I’ve been writing about cancer ever since I started this blog in December 2004. Nearly one month after I was diagnosed with breast cancer, I began journaling my experience. With each cancer twist and turn, I wrote. I wrote to communicate with friends and family, to reach others, to cope. After a while, I wrote for editors who offered me money for my words. I’ve been earning money off this whole cancer gig for more than a year now. It’s my new career, this writing thing, and when my little boys are both in school come August, I will spend my morning hours tucked away in my cozy home office, writing my little heart out. I will still write about cancer. But I also plan to write about other topics. After all, there’s more to me than cancer. I want to branch out.
I’ve taken my first step toward a new writing genre. I’ve chosen parenting as a topic. It’s one I know well and a good distraction from all things disease-related. So I’ve volunteered to write a monthly column for my local Gainesville Parenting magazine. My first columnThe Art of Letting Gowas published in the July 2007 issue. I just picked up a copy today. I flipped instantly to the very back page, and there was my name, my article, a photo I’d submitted of my oldest son, Joey, picking pretty purple flowers in a field. It looked great. And for the first few paragraphs, it read great too. And then I stumbled upon a change made to my words by the editor. Mostly, I don’t mind when someone edits my work. My uncle, a writer himself, once told me that someone else can always make our work better. I try to remember this. And so I didn’t mind that she cleaned up some of my wording here and there. What I mind is that she placed two extra words in a sentence that changed the whole tone of my story.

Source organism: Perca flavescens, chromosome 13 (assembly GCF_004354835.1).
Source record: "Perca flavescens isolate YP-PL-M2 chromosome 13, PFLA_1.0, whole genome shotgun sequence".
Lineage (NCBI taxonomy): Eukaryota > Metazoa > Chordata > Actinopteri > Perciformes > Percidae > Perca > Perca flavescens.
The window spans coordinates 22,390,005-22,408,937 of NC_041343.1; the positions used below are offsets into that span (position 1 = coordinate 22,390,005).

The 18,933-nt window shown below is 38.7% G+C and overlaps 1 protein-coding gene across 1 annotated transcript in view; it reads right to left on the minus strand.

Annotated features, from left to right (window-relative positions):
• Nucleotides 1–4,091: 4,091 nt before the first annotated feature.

My story was about letting go, about giving up extra commitments and responsibilities so that I could spend the summer just being with my boys. No imposed structure, no timelines, no forced fun. Just the three of us, doing what we choose, free of boundaries. I introduced my message with a reflection of something Joey said when he was just three years old (now he’s six). It went like this:
One day long ago, Joey, three at the time, asked me, “Where’s daddy job?”
“Daddy works in an office,” I told him. “He goes away to work, and I stay home with you.”
“Joey’s response was prompt and powerful: “I want you to go away to work. I want daddy to stay home.”
Joey didn’t get his wish. His daddy still works in an office, and I stuck with my at-home job until life became more complicated and my responsibilities began mounting.
Here is what happened: the editor changed “I stuck with my at-home job” to “I was still stuck with my at-home job.” Call me crazy, which the editor just may do once she reads the e-mail I sent her addressing my concerns, but these two words say to me that I feel stuck in my job as a stay-at-home mom. I wanted my words to say that I kept at my job, I continued it, I remained an at-home mom. I have never felt stuck. And I’m sad my column comes off as such. I’m sad readers may get this impression. I’m sad that I don’t want my kids to see this column. I’m sad my very first non-cancer story came off with such a negative spin.
In the spirit of my “letting go” story, I plan to let this go. It’s the only healthy strategy, really. I have no control over what’s been done and all I can do is try to ensure it doesn’t happen again. It’s not a life and death matter. Therefore, I can move on and let this fade into the background.
Yes, writing helps me cope. And I feel better for having simply written about this.